Andrew Bogut Goes Full Alt-Right, Finally

While Andrew Bogut's dalliance with alt-right lunacy blooms, it's worth remembering he's always been like this

Andrew Bogut, pretending to think — Getty Images
Oct 25, 2016 at 1:05 PM ET

Dallas Mavericks center Andrew Bogut has started following a whole mess of alt-right and alt-right adjacent accounts on Twitter of late, a veritable rogues’ gallery of trolls, the chronically misinformed, thudding men’s right’s activists, and conspiracy mongers that have ridden the Trump train to a bleak sort of insular prominence.

And boy did Bogut’s ears perk up on Monday night when a few users pointed out what appears to be his swing towards the 4chan wing of American politics. Bogut, of course, got mad online.

After a few contentious exchanges with randos and a blocking spree, Bogut drew a mild rebuke from his employers.

Of course, screeching about the looming menace of social justice warriors is A Thing Bogut’s engaged in of late. And while he has claimed that he’s equally repulsed by both presidential candidates—he told the Dallas News that “they’re both shithouse”—and joked that Trump’s mere presence means he could be rounded up by a jackbooted deportation force, he still manages to come up with bits like this: “Trump is obviously anti-politically correct and said some absolutely naughty things, but I think Hillary is involved in some shady stuff.”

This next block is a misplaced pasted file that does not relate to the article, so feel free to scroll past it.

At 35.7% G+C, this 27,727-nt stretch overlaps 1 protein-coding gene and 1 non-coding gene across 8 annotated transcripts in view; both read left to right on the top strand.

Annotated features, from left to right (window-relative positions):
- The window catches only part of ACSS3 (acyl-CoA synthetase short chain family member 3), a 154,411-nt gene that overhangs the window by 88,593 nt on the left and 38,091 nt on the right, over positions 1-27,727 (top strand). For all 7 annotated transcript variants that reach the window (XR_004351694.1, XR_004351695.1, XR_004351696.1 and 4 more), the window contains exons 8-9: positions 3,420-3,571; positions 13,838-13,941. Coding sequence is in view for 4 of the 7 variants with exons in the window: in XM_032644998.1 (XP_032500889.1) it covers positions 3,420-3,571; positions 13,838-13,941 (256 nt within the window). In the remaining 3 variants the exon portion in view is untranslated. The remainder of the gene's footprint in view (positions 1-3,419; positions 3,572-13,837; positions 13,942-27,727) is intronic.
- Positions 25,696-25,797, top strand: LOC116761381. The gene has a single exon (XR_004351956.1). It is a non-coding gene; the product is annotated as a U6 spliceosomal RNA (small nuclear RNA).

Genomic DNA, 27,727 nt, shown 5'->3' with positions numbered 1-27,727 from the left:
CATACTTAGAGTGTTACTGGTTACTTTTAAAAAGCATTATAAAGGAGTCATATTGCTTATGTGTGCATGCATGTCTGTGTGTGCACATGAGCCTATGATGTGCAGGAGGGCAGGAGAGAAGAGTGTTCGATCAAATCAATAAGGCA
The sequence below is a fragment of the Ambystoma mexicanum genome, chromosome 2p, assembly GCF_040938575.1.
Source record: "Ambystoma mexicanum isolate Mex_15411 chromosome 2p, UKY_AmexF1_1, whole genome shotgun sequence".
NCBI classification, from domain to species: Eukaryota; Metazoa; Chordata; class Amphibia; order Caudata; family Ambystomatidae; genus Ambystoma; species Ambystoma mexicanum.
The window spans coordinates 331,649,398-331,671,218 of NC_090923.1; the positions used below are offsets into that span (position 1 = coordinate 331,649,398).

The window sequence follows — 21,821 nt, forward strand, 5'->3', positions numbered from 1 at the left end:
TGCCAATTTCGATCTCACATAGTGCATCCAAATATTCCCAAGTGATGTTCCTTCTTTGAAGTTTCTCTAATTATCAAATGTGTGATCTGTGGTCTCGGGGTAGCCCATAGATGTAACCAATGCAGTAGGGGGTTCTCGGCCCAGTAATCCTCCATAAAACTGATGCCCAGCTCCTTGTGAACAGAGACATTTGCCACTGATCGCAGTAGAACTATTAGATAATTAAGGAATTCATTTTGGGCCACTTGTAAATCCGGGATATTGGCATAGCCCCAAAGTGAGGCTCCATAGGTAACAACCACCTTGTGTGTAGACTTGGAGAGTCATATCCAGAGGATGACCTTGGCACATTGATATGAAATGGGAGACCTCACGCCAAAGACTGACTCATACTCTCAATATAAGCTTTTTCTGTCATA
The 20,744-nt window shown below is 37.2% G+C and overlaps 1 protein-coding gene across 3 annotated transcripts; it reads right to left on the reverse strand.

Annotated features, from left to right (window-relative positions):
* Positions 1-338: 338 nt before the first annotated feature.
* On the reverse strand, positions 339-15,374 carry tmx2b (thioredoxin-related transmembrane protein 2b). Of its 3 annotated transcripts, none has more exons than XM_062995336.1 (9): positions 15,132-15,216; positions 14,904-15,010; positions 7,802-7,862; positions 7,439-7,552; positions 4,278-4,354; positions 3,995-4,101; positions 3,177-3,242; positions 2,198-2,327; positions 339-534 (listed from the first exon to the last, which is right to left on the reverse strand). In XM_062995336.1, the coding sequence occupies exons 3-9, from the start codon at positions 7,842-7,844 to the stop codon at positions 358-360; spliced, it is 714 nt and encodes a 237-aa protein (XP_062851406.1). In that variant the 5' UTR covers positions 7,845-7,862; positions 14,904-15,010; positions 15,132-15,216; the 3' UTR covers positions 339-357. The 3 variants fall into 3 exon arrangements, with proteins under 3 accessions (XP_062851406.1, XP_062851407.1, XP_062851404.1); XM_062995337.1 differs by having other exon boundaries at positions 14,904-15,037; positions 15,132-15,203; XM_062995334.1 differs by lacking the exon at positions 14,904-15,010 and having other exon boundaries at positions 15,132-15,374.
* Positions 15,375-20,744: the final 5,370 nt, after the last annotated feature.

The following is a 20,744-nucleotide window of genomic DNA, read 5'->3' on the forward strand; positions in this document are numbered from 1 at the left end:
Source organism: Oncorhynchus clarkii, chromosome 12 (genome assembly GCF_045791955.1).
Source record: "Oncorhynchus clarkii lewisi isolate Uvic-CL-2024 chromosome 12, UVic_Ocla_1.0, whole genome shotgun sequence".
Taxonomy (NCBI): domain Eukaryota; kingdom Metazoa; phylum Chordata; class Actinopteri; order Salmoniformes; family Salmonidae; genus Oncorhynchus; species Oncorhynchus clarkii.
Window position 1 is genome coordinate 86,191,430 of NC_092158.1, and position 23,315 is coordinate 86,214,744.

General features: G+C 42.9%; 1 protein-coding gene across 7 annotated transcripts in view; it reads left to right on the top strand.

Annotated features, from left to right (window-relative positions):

Further, during the 2016 Finals, his Twitter bio read “Triggered by SJW’s privilege” and he shared takedowns of GamerGate “villains.”

But as Tom Ley noted at Deadspin, even before he was drafted, Bogut was using thinly-veiled racial codes.

“The public’s image of NBA players is true,” Bogut told the Sydney Morning Herald in 2007. “A lot of them get caught up in the hype and do video clips with rappers and all that crap. They want bling bling all over themselves and drive fast cars. But that’s just the way the culture is in America—if you’ve got it flaunt it and if you don’t, you can’t.”

“But it’s just the culture over there,” he continued. “I would never want my child to be brought up in an environment like that, where if you have money you’re supposed to flaunt it and make everyone jealous.”

Ley rightly notes that even a cursory glance at Bogut’s play reveals all his blather about “unselfishness” and playing the “right way” to be so much bunk. (This year, his colleagues ranked him as the NBA’s third dirtiest player.)

But this is all fine. If Bogut’s had some kind of political awakening, and truly believes that political correctness will lead to our ruination, wants to whinge about ‘safe spaces,side against labor in the Australian Football League, or portray police brutality as fictional, that’s absolutely his prerogative.

However, he should have the courage to stand by his memes and lukewarm, Schilling-esque convictions, lest it scan as wildly hypocritical when Bogut says that his feed contains sources from all sides of the ideological spectrum, or goes on a talk show hosted by an enabler of the far right internet fringe and claims, “I’m not left; I’m not right; I’m not middle; I’m common sense.”

Regardless of the sclerotic current state of our national discourse, at least we can all come together in agreement on one thing.